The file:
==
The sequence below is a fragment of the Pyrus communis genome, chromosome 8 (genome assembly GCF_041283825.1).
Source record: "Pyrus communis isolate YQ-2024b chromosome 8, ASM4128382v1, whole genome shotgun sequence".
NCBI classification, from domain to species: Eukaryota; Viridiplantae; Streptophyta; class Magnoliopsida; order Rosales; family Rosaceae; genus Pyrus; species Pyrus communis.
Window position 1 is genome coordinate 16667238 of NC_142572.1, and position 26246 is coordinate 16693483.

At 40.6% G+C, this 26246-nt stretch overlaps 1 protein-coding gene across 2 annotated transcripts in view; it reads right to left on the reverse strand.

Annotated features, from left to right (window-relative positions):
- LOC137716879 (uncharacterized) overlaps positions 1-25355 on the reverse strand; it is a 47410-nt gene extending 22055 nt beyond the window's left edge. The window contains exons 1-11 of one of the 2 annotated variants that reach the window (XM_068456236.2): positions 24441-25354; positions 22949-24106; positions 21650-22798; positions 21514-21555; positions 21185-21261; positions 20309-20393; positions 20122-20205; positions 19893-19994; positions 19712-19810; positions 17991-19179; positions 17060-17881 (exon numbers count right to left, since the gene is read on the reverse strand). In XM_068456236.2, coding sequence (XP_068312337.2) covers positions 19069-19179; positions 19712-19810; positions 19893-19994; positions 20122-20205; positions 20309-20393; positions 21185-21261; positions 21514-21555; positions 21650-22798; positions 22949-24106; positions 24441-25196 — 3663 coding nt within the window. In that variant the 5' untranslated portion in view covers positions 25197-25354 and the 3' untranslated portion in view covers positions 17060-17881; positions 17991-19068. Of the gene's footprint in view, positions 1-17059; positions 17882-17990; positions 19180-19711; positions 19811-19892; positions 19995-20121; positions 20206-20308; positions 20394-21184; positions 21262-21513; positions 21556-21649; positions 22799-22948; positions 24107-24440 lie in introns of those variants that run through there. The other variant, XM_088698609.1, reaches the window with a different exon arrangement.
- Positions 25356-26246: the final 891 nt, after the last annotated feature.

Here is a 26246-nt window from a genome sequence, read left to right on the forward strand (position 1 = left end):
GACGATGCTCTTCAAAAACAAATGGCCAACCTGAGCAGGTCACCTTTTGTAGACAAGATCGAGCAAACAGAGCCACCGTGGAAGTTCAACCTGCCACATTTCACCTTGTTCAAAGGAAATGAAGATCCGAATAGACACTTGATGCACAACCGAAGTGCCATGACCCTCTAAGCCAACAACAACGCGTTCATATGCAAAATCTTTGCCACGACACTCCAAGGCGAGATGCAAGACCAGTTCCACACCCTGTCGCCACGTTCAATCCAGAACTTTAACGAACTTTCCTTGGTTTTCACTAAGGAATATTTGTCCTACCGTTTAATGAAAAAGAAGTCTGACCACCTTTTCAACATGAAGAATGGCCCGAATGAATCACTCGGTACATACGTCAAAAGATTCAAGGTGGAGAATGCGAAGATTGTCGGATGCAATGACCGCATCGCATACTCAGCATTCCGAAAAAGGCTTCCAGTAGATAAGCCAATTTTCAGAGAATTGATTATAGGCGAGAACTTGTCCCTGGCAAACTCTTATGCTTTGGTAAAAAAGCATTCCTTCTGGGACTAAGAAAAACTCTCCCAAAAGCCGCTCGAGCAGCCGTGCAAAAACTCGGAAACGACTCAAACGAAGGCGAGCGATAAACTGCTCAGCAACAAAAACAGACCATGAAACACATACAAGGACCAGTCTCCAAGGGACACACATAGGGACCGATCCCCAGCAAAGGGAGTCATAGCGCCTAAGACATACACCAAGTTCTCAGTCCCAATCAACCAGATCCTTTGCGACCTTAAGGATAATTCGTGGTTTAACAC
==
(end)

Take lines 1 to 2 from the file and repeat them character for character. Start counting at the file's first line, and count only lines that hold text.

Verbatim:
The sequence below is a fragment of the Pyrus communis genome, chromosome 8 (genome assembly GCF_041283825.1).
Source record: "Pyrus communis isolate YQ-2024b chromosome 8, ASM4128382v1, whole genome shotgun sequence".